Ellmyer makes a connection between growing organic food, eating well, and “developing interesting recipes based on the stuff you can grow.” Organic gardening is something Ellmyer and his wife “love to do, believe in, and have been successful at. It’s an essential part of what we do and who we are. The recipe was just fun. I’m very excited to win.”

If you would like to try the prizewinning recipe yourself, Ellmyer is happy to share.

Buttery Buttered Nut Squash Soup

Soup Ingredients

1 large butternut squash (about 5 lbs.), makes 5 cups

2 cups milk

1 stick butter (1/4 lb.)

Salt and pepper to taste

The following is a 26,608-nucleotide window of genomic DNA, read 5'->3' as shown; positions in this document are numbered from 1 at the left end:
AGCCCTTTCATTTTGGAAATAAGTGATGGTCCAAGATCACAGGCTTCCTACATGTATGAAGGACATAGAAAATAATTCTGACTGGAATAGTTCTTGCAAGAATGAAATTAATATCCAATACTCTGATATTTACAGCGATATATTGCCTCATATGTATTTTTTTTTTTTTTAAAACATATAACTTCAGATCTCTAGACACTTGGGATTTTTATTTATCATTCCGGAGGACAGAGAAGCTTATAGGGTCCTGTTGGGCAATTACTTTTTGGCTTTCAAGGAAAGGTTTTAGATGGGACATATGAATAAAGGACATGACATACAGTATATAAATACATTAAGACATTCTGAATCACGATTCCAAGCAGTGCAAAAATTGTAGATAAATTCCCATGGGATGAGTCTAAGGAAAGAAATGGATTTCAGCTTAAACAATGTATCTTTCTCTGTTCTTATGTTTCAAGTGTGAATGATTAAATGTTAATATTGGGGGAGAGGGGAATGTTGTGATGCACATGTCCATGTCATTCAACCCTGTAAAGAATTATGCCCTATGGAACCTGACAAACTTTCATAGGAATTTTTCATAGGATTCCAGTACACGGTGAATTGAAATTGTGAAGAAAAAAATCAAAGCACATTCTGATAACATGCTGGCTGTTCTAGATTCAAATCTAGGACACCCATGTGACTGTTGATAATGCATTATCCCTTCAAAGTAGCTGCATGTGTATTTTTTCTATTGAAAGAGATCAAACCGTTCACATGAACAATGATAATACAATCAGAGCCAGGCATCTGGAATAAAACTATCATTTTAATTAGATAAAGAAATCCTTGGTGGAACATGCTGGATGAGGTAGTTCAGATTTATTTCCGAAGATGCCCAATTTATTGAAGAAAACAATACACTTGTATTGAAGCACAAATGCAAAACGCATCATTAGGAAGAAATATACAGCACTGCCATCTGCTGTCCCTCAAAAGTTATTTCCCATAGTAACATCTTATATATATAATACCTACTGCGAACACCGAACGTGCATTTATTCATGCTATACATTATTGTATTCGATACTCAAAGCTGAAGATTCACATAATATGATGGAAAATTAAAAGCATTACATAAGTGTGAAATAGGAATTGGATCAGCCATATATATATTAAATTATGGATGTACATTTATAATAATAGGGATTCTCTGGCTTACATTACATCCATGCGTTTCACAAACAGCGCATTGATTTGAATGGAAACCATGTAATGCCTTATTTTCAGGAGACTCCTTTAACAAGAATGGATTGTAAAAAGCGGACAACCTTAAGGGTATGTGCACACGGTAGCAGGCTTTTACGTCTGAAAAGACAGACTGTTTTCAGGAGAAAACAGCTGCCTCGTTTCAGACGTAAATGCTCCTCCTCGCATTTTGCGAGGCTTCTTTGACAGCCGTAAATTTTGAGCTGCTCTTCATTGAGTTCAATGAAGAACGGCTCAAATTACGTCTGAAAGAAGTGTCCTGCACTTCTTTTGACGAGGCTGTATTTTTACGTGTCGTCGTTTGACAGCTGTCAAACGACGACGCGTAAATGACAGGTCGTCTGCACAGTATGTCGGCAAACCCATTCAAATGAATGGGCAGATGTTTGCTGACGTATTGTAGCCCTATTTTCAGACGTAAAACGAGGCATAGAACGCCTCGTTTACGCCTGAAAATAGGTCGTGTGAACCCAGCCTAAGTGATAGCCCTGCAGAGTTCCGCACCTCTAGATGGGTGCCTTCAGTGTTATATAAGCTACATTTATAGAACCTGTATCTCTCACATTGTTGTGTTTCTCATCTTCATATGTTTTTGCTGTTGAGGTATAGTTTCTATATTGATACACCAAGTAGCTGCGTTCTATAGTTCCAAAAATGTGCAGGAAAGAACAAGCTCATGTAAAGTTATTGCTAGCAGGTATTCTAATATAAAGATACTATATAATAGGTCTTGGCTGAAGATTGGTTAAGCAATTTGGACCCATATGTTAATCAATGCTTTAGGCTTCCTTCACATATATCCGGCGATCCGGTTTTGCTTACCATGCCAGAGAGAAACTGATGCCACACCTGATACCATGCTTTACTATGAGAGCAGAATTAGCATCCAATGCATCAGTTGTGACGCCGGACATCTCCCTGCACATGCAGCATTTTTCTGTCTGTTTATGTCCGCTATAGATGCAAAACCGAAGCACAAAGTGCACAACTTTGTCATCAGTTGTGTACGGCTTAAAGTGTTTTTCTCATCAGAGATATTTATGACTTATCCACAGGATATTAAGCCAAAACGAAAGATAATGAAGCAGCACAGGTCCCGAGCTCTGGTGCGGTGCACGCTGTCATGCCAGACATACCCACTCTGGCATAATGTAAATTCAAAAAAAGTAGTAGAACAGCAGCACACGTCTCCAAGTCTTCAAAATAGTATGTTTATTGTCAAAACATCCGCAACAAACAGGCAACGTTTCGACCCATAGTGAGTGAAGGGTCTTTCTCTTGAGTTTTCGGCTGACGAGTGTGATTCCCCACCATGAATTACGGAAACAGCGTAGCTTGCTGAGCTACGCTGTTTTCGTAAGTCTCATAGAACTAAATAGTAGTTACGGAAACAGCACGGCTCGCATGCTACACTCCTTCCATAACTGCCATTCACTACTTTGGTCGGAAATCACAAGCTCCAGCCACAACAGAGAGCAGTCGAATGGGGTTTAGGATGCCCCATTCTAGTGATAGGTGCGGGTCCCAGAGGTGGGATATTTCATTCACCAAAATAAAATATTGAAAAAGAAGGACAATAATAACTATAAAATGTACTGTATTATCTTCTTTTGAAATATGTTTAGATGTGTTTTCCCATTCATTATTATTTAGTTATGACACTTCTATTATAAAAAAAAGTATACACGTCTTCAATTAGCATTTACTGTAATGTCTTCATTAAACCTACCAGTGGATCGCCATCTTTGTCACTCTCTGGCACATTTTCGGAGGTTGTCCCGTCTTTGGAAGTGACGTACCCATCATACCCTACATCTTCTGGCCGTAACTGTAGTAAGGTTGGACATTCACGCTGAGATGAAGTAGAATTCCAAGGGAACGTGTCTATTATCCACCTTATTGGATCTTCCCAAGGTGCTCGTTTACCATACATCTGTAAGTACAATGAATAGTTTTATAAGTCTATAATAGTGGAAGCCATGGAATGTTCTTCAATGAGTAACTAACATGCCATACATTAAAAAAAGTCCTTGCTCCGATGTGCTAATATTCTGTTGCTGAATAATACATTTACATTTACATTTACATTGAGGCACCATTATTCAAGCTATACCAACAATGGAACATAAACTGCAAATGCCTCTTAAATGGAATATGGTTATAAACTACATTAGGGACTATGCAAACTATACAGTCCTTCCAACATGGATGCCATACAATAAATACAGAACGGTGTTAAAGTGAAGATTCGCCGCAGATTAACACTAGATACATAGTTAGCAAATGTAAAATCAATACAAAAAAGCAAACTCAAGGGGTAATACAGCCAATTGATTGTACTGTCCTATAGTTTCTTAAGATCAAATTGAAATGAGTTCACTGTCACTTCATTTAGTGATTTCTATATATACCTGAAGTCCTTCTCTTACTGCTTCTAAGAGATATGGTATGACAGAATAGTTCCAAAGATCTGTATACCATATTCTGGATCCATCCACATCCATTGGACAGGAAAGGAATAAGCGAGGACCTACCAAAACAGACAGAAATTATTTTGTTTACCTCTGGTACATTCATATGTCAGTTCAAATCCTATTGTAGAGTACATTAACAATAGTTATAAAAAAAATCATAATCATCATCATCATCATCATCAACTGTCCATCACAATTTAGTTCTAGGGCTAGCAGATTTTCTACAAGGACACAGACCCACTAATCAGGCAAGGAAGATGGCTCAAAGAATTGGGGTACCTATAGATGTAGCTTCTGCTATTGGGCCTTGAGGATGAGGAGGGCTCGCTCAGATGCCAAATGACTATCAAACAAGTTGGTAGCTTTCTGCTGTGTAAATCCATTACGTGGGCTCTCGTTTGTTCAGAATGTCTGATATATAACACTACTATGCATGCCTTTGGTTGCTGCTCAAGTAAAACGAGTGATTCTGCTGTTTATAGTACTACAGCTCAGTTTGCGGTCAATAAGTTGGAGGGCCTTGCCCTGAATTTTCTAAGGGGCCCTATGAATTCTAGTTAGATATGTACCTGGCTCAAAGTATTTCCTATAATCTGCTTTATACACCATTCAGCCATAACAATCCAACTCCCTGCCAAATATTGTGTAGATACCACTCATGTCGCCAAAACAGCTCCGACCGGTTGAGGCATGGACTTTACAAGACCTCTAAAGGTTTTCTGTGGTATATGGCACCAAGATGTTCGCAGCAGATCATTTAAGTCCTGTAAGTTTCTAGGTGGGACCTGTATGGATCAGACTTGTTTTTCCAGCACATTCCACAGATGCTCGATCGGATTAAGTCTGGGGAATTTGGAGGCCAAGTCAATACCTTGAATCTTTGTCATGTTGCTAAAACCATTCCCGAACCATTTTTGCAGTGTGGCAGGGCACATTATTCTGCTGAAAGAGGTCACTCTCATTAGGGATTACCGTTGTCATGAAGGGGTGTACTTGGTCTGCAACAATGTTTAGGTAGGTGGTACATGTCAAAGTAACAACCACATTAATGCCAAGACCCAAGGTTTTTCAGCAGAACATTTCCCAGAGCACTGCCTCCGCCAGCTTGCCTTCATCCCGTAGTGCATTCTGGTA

Topping Ingredients

1/2 stick butter

2 tbsp curry

1 1/2 cup walnuts

2 apples, diced

1 1/2 tsp brown sugar

1/2 tsp cinnamon

6 to 10 Servings


Cut squash in half lengthwise.

Put on baking sheet, cut side up.

Cook at 400 for about 1 hour or until very tender.

Peel and take out seeds when cooled.

Process squash in food processor in 2 batches, adding half the milk and 1/2 stick of butter in each batch. Process until very smooth (about 2 minutes).

Combine both batches.

Salt and pepper to taste.


Melt 1/2 stick of butter in a frying pan.

When melted add the walnuts and curry. Stir and cook for 2 minutes.

Add apples, stir and cook for 1 more minute.

Stir in brown sugar and cinnamon, cook for 1 more minute.

Be careful that butter does not burn. It will be browned a sticky, adhering to the crevices of the walnuts.

Reheat squash.

Scoop squash into small bowls.

Put a few spoonfuls of topping in each bowl.